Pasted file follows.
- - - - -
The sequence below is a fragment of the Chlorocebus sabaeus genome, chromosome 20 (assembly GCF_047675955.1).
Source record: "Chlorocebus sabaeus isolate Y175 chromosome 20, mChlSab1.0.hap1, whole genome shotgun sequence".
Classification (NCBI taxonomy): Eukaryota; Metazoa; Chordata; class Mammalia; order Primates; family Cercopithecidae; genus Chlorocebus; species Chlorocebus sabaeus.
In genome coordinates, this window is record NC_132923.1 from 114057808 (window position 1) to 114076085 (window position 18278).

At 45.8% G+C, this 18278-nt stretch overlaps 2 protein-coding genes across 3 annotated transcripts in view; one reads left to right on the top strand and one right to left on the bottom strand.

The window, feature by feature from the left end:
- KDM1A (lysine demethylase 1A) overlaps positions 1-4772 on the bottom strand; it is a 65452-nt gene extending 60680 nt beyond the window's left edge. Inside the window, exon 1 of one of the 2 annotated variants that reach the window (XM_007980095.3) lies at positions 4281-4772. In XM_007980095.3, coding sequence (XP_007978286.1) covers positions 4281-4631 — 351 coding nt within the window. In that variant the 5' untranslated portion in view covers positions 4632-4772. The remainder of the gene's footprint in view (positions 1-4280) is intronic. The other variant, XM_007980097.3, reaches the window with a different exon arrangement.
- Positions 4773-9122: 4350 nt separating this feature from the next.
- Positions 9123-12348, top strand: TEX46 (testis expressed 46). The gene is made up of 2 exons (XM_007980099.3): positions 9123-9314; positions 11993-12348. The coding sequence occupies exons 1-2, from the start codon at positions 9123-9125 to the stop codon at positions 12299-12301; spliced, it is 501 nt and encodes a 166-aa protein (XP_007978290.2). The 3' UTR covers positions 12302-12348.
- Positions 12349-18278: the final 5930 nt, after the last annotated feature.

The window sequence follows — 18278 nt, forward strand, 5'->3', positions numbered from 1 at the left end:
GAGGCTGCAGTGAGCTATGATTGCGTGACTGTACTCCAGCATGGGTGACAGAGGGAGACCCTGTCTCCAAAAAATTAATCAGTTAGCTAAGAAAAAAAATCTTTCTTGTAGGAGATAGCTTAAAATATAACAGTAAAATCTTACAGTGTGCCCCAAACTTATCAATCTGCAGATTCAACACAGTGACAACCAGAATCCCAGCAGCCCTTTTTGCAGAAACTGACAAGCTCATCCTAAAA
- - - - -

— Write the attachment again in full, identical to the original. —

The sequence below is a fragment of the Chlorocebus sabaeus genome, chromosome 20 (assembly GCF_047675955.1).
Source record: "Chlorocebus sabaeus isolate Y175 chromosome 20, mChlSab1.0.hap1, whole genome shotgun sequence".
Classification (NCBI taxonomy): Eukaryota; Metazoa; Chordata; class Mammalia; order Primates; family Cercopithecidae; genus Chlorocebus; species Chlorocebus sabaeus.
In genome coordinates, this window is record NC_132923.1 from 114057808 (window position 1) to 114076085 (window position 18278).

At 45.8% G+C, this 18278-nt stretch overlaps 2 protein-coding genes across 3 annotated transcripts in view; one reads left to right on the top strand and one right to left on the bottom strand.

The window, feature by feature from the left end:
- KDM1A (lysine demethylase 1A) overlaps positions 1-4772 on the bottom strand; it is a 65452-nt gene extending 60680 nt beyond the window's left edge. Inside the window, exon 1 of one of the 2 annotated variants that reach the window (XM_007980095.3) lies at positions 4281-4772. In XM_007980095.3, coding sequence (XP_007978286.1) covers positions 4281-4631 — 351 coding nt within the window. In that variant the 5' untranslated portion in view covers positions 4632-4772. The remainder of the gene's footprint in view (positions 1-4280) is intronic. The other variant, XM_007980097.3, reaches the window with a different exon arrangement.
- Positions 4773-9122: 4350 nt separating this feature from the next.
- Positions 9123-12348, top strand: TEX46 (testis expressed 46). The gene is made up of 2 exons (XM_007980099.3): positions 9123-9314; positions 11993-12348. The coding sequence occupies exons 1-2, from the start codon at positions 9123-9125 to the stop codon at positions 12299-12301; spliced, it is 501 nt and encodes a 166-aa protein (XP_007978290.2). The 3' UTR covers positions 12302-12348.
- Positions 12349-18278: the final 5930 nt, after the last annotated feature.

The window sequence follows — 18278 nt, forward strand, 5'->3', positions numbered from 1 at the left end:
GAGGCTGCAGTGAGCTATGATTGCGTGACTGTACTCCAGCATGGGTGACAGAGGGAGACCCTGTCTCCAAAAAATTAATCAGTTAGCTAAGAAAAAAAATCTTTCTTGTAGGAGATAGCTTAAAATATAACAGTAAAATCTTACAGTGTGCCCCAAACTTATCAATCTGCAGATTCAACACAGTGACAACCAGAATCCCAGCAGCCCTTTTTGCAGAAACTGACAAGCTCATCCTAAAA